12 resources to help teachers discuss race and racism

Teacher Nick Dennis offers a list of useful resources for teachers to better inform the topic of race and racism in class

Nick Dennis

Teachers 'too scared' to talk about racism

The events in the US have brought tears of sorrow, anger and frustration. This has mirrored the UK regarding Grenfell, the Windrush scandal and the disproportionate effects of the coronavirus on minority-ethnic communities. It has led to many questions about what can be done, especially in schools and classrooms, to help students make sense of it all.

Teaching in England is not as equipped as you might think to discuss issues of race and racism – despite our apparent fascination with US civil rights and the nazis as part of our GCSE and A-Level courses.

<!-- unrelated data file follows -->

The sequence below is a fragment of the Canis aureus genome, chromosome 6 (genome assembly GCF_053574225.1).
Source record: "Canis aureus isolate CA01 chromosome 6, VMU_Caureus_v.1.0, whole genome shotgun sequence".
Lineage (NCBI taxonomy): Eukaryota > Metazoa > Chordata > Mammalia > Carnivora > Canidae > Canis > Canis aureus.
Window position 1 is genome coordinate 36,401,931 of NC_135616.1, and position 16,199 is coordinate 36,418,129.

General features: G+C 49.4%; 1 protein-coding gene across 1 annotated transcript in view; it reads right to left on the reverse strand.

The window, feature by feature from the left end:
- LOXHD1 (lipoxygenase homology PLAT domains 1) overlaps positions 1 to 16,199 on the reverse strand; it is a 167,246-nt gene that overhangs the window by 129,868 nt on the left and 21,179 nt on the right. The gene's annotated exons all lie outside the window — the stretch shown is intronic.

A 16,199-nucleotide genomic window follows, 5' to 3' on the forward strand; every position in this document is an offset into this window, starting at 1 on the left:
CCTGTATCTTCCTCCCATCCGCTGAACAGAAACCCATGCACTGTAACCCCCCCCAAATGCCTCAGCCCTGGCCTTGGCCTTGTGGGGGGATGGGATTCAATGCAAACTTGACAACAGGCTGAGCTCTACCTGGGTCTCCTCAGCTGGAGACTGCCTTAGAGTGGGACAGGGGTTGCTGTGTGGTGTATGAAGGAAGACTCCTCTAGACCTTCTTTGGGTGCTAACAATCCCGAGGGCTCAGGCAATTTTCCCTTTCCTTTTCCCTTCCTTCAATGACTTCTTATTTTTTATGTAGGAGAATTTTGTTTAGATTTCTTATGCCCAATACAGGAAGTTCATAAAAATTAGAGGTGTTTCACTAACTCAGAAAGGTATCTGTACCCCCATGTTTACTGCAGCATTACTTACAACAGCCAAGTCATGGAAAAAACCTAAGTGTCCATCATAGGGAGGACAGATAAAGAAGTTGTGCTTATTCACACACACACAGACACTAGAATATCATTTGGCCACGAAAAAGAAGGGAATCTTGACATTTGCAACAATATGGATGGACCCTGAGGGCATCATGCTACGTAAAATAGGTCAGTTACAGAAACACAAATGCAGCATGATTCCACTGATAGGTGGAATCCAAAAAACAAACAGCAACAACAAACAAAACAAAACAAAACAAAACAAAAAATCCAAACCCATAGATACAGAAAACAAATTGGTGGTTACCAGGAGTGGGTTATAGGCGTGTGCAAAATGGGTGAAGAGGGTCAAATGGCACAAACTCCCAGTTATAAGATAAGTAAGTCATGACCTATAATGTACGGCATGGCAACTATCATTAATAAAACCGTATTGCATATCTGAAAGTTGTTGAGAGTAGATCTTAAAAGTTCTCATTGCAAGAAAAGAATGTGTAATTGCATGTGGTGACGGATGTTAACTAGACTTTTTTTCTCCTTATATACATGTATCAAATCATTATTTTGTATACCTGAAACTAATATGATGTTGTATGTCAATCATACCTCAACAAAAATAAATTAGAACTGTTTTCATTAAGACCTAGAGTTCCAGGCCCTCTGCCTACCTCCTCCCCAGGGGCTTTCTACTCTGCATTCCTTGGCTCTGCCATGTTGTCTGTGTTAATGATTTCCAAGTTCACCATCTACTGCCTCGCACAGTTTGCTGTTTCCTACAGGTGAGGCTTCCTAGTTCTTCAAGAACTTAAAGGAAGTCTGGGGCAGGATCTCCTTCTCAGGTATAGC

Below are some resources that will help teachers think through some of the issues. The list is not exhaustive, but should provide enough coverage to ask better questions about the enquiry you teach, your approach and how these notions affect curriculum choices.

Reports

The Runnymede Trust has a number of resources that are helpful.

Books

In terms of books, there are so many that I could reference, but I have tried to limit to a few texts that provide a basic overview covering periods we normally teach in schools as well as ideas that are covered in history, politics and sociology at A level:

Films

In terms of films, I highly recommend the BBC’s Racism: A History. This three-part series – available on YouTube – is underrated but brilliant. The producer, David Okuefuna, also made Hitler’s Forgotten Victims about Afro-Germans in Nazi Germany. 

Again, the above is not meant to be a solution, but a way to improve what you are doing in your classroom, department and school.

A version of this blog first appeared on nickdennis.com.

Nick Dennis is director of studies at St Francis’ College, Hertfordshire. He tweets @nickdennis 

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